Dollar supply has dried up ahead of Tuesday’s election in the east African nation
The SA workforce should look like the people who live in the country, not an enclave of a sensitive minority
KZN finance MEC Nomusa Dube-Ncube will replace Sihle Zikalala as premier, making her the first woman premier for the province
The deal, said to be valued at €600m, comes as global fertiliser prices are sky-high due to worries that the conflict between major exporters Russia and Ukraine could lead to food shortages
The ECB plans to rejig its corporate bond portfolio to favour issuers that pollute less.
Transnet, Telkom and Eskom estimate that thieves and vandals cost them a total of R7bn a year due to metal theft
Cuban officials are accepting international support in their fight to contain a massive fire at a fuel depot that has left at least 77 injured, 17 missing and sparked a mass evacuation from the area.
Every time All Black coach Ian Foster fronts the media, he presents it with denial, not truth and honest appraisal
The interior designer on timeless style and a feminine design sensibility
The success of the Global Wine Challenge shows that the risk of going ahead — despite border closures, travel restrictions and diabolical logistics — was worthwhile. The goodwill of pandemic-bound judges and a supporting cast of wineries also highlights a remarkable cross-oceans wine community spirit.
The results reveal a neatly balanced tension between the participating New World producing nations. There is no dominating country. While SA chenin blanc, New Zealand pinot noir, Californian cabernet sauvignon, Australian shiraz and Canadian ice wine, have become signature styles, closer analysis in this blind-tasting forum reveal that no country truly has a monopoly on style or quality.
The entries for this the 2021 competition were selected by Michael Fridjhon (SA), Huon Hooke (Australia), Bob Campbell MW (New Zealand), Patrick Comiskey (US) and Christopher Waters (Canada). Though their combined selection reads like a who’s who of the New World, these famous, avant garde and emerging classics all rubbed shoulders with each other in an anonymous blind-tasting format. Stripped bare of their provenance and backstory, the wines competed on a level playing field with only vintage, category and grape variety revealed.
Typically, the judging team would have been the above-mentioned wine experts and a few other participants, but travel restrictions, quarantine regulations and other factors made it impossible or impractical for them to participate. Consequently, a new team of Sydney-based Masters of Wine were invited to fill the breach. The “surrogate” judging team in 2021 comprised Toni Paterson, Andrea Pritzker, Alison Eisermann Ctercteko and myself.
Over three days in November we blind-tasted about 600 wines in a perfect wine show environment and at a comfortable pace. Having trained through the same school of thinking, collaborative conversations were the norm. Personal preferences were sometimes quite different, but the overall results reflect a spirit of open-mindedness and a highly intuitive approach to style and genre.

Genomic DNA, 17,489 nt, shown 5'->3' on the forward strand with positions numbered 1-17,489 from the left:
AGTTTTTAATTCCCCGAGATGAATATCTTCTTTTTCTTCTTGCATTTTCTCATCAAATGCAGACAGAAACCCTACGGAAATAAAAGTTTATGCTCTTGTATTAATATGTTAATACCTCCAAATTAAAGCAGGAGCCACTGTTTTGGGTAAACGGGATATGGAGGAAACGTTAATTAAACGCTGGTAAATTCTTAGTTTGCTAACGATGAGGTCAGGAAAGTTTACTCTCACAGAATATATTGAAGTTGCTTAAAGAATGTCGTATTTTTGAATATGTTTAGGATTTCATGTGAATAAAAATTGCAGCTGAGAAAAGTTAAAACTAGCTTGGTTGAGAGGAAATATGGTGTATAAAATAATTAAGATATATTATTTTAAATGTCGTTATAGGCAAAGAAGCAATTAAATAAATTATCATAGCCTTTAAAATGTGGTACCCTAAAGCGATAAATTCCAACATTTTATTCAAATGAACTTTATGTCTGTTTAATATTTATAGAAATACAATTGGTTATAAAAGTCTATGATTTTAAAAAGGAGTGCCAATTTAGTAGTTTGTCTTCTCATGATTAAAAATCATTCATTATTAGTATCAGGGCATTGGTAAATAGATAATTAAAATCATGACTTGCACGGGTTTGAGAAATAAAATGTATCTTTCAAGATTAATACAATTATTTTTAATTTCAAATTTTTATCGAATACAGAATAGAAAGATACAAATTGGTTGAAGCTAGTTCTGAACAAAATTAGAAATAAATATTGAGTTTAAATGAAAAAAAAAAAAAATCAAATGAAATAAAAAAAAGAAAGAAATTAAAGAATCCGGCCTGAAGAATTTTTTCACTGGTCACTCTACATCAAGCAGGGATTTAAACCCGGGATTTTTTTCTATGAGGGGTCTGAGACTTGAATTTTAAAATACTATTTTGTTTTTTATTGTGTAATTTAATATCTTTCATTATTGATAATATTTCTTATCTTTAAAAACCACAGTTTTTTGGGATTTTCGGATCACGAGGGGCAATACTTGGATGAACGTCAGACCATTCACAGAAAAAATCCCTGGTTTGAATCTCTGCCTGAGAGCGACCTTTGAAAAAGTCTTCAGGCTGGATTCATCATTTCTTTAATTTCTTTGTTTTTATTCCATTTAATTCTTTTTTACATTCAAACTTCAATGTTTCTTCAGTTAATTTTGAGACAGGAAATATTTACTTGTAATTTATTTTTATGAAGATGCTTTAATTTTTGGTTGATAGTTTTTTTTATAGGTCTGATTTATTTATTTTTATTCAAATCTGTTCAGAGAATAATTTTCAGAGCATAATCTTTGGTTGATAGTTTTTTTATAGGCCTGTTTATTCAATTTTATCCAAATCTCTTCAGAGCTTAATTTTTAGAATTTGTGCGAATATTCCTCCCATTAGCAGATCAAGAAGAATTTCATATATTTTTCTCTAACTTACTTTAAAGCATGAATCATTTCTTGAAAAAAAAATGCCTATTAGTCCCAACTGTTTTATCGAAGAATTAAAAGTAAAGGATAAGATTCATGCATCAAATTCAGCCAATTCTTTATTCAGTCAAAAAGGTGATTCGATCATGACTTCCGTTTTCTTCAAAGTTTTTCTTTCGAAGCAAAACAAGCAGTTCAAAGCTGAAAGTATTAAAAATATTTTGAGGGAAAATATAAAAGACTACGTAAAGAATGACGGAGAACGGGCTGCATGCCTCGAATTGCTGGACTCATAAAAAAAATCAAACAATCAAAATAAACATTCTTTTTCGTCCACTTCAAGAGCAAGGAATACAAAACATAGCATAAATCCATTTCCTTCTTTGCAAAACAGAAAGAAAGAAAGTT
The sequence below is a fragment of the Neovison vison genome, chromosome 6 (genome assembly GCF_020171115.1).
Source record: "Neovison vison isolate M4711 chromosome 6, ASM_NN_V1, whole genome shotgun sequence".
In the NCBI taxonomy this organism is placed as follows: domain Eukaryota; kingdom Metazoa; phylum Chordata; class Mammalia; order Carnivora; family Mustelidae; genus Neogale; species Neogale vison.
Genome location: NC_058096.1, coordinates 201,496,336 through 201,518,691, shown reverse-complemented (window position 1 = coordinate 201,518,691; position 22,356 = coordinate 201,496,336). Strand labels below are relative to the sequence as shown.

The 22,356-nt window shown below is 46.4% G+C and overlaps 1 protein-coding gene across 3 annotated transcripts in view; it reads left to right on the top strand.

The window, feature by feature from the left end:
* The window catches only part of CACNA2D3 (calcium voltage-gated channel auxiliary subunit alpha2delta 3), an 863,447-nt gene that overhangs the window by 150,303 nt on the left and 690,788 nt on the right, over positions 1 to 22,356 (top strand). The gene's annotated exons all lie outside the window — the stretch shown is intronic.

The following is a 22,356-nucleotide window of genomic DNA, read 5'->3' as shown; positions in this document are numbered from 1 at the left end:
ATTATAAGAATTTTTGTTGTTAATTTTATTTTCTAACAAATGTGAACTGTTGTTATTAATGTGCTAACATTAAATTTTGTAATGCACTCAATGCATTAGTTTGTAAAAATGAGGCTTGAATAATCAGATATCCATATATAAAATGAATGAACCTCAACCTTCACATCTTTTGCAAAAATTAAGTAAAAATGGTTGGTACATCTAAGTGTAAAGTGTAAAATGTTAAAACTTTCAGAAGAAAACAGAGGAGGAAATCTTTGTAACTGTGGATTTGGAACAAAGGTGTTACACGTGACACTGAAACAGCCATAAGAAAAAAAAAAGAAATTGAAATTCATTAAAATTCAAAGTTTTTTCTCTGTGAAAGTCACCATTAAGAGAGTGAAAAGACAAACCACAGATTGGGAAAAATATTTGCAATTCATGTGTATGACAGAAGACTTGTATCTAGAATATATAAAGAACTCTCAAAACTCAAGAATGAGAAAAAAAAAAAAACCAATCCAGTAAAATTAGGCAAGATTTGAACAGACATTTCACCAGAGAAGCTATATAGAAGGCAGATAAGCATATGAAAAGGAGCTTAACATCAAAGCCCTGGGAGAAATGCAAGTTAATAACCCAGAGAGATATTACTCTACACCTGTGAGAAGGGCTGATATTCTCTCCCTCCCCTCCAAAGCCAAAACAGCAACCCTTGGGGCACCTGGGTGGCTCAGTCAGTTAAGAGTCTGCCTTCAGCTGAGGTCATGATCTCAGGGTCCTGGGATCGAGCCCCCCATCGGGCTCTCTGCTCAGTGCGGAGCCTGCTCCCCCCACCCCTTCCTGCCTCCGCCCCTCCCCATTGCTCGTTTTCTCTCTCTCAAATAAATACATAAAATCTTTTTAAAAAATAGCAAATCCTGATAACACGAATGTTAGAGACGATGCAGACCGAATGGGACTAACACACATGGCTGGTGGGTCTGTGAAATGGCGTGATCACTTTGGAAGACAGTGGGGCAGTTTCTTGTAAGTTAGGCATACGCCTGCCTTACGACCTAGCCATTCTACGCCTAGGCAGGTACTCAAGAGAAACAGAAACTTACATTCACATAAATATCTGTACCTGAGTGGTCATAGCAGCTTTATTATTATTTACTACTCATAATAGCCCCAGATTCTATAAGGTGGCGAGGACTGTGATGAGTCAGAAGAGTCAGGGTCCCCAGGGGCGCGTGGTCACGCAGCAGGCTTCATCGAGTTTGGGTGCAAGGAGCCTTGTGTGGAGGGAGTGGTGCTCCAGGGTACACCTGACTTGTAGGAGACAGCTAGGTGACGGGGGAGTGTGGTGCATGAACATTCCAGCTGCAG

The invitation-only Global Wine Challenge is different because every wine in the line-up is theoretically a standout. Each has been selected because it represents a recognised quality standard, or it has received strong reviews in the preceding year. There are few wine competitions in the world that celebrate the best of the best. Yet, the winners of the 2021 Global Wine Challenge were outstanding wines and beautiful examples of their kind.
Way back in 1996 I organised, with Michael Fridjhon, the inaugural (and only) SA Australia Wine Test Match. The results were embarrassingly skewed to Australia even though the judging team was drawn equally.
Though cricket and rugby circles would rejoice in such a drubbing, it was never intended to be a winner-takes-all competition. It took a few years before an attempt was made to get a similar event up and running successfully. The Global Fine Wine Challenge (formerly Six Nations Wine Challenge), now in its 18th year, has become one of the world’s more advanced and sophisticated wine competitions.
It was a privilege to have tasted so many exquisite wines and to collaborate with such a generous and committed team. We were so impressed by the quality, character and individuality of the entries from the participating nations. It was a spectacular reminder that we live in the golden age of wine.
We are proud to stand by these results and hope they will create debate, generate interest, contribute happiness and further add to the cause of fine wine.
Congratulations to all the participants.
1. Sparkling Wines: Quoin Rock Wines MCC Black Series Brut Sparkling Pinot Noir Chardonnay 2014
2. White Wine Blends: Stark-Condé Wines Field Blend Roussanne Chenin Blanc Verdelho Viognier 2020
3. Non-Aromatic White Wines: Cederberg Cellars Five Generations Chenin Blanc 2020
4. Cabernet Sauvignon: Le Riche Wines Reserve Cabernet Sauvignon 2018
5. Bordeaux Blends: Tokara Directors Reserve Cabernet Sauvignon Petit Verdot Merlot Malbec Cabernet Franc 2018
Would you like to comment on this article? Register (it's quick and free) or sign in now.
Please read our Comment Policy before commenting.
Published by Arena Holdings and distributed with the Financial Mail on the last Thursday of every month except December and January.